The first diet is never the last.

[ Warning: this post contains images that are fat-shaming in nature and may be triggering to some. ]

Me with my 80’s bowl cut.

It started when I was 8 years old. I was in the 3rd grade, fascinated with the introduction of science, art, and music, and was generally a very happy and curious kid.

It was also when I began realizing that there was something wrong with the way I looked. Contrary to what people may have believed, I wasn’t downing sodas and twinkies all day, and I wasn’t coming home from school and playing video games until dinner. I was a kid. I was active, riding bikes, roller skating, playing outside, dancing in my bedroom. I would soon learn that something was wrong with me, because I began to hear other kids make jokes, even family members, and soon after, my mom began to take me with her to these strange gatherings in an old church building on Tuesday nights, where a few dozen women, young and old, came together.

It was called Weight Watchers.

It was at these meetings that I began to learn the importance of my appearance and that if I didn’t look slender, I would be considered fat, and fat was something to be feared and avoided at all costs. I was not taught to be healthy, or about nutrition, but to not eat, lose weight, and as a result, I would be beautiful. I was instructed to write down everything that I ate in a journal and once I had ate what I was allotted, I couldn’t eat anything else, no matter how hungry I was.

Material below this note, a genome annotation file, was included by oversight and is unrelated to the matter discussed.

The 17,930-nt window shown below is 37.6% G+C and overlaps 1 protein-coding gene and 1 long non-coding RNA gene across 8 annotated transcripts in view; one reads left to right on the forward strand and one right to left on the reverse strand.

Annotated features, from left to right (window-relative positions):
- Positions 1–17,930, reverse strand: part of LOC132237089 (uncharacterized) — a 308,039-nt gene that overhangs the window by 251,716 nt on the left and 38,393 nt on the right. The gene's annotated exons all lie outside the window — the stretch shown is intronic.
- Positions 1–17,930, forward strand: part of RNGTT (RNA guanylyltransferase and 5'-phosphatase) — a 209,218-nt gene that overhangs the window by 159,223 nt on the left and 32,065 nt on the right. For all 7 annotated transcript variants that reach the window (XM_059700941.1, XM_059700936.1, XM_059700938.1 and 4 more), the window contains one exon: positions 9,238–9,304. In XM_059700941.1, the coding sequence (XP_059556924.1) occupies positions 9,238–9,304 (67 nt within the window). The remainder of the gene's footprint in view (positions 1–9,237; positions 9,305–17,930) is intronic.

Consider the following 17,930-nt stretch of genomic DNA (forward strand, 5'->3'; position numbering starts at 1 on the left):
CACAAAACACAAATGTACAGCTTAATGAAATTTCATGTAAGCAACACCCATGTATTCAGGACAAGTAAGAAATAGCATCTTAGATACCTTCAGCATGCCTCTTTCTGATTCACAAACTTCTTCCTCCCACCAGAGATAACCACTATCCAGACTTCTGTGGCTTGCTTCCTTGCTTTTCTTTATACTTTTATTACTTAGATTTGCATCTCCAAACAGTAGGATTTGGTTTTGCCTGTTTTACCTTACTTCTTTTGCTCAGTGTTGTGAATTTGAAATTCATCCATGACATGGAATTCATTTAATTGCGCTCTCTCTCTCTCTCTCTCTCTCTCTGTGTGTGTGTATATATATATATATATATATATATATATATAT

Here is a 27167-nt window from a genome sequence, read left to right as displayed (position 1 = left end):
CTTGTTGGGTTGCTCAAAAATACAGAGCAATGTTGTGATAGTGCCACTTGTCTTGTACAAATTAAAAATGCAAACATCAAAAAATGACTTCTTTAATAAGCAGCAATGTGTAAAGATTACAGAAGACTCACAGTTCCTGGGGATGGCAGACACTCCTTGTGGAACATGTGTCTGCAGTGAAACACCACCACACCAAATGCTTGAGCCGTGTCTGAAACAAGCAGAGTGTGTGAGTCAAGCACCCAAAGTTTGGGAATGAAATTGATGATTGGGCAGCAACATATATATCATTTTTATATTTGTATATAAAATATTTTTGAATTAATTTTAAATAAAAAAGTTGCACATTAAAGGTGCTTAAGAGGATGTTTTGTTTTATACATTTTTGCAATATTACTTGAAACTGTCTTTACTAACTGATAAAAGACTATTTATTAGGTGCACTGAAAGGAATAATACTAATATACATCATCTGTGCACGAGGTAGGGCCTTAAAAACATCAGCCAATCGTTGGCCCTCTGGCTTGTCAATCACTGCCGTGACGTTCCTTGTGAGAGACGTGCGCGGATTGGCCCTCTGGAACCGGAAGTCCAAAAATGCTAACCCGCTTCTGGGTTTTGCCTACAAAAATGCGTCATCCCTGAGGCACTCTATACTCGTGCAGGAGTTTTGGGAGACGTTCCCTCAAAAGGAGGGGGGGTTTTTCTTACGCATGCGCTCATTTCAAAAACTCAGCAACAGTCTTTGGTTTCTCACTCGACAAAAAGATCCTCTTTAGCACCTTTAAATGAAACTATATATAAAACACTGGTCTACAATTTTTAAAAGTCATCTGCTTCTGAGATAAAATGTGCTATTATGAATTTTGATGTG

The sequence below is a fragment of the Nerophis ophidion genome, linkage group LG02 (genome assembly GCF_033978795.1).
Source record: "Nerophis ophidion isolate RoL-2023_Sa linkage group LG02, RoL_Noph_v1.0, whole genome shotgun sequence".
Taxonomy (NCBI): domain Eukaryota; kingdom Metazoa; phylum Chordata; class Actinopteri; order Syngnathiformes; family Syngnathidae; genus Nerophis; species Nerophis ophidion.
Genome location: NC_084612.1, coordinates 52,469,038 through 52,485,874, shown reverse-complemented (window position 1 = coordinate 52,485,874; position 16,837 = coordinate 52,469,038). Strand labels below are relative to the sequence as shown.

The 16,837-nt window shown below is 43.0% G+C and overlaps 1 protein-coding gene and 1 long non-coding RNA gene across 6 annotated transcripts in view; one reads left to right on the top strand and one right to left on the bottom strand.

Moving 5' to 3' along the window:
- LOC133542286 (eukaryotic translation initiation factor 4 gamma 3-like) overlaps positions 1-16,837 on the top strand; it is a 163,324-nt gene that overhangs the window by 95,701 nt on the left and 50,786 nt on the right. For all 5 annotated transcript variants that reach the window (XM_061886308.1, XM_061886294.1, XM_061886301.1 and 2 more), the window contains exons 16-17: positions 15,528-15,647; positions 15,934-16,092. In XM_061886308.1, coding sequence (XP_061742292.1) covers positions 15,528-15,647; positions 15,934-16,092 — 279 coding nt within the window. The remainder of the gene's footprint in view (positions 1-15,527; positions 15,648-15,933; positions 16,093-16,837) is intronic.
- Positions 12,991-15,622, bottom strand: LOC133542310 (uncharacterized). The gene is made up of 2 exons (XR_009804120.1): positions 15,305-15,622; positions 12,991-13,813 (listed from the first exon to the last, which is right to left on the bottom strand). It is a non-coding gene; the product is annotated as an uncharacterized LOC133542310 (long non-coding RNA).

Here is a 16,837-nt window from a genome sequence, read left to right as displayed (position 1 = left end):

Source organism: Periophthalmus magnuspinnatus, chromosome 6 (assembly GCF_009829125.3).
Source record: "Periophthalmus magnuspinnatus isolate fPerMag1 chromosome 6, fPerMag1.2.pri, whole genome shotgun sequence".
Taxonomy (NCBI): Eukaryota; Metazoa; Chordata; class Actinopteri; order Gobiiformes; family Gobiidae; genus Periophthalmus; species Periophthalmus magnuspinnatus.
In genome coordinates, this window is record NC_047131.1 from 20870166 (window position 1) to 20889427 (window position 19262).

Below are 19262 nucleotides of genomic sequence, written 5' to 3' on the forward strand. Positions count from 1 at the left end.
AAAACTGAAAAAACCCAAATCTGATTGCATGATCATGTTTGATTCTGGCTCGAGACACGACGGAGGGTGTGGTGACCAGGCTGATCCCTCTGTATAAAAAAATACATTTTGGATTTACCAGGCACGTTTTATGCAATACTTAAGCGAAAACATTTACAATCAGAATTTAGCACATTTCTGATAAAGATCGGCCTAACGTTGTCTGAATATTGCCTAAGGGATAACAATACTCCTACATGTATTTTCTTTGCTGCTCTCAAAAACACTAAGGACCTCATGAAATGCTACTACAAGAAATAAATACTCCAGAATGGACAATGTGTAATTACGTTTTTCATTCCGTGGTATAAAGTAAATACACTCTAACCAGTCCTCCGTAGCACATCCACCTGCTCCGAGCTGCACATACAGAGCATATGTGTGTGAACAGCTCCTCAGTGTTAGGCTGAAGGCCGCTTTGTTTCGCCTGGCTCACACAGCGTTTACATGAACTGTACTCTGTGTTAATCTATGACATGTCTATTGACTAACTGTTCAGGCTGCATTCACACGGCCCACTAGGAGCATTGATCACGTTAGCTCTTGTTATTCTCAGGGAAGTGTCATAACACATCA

[Note the tagline on the magazine: Magazine for Attractive People“]

I had to get on a scale and was weighed in front of everyone. Everytime it happened, my cheeks would burn hot, I would hold my breath, and pray to God that the numbers had gone down. I would then sit in a room filled with women who would cry and talk about how their husbands didn’t love them anymore, or how they did so well all week by restricting their eating, only to “blow it” by eating a full meal over the weekend.

I would watch as women walked up to the front of the room to give a speech about how their lives had changed since losing weight, and how they were so happy now that they had banished their fat. They would gush about how much they loved receiving compliments, and shopping at “normal” stores. Everyone would applaud and the instructor would congratulate them and place a gold star pin on their collar with a “50” on it.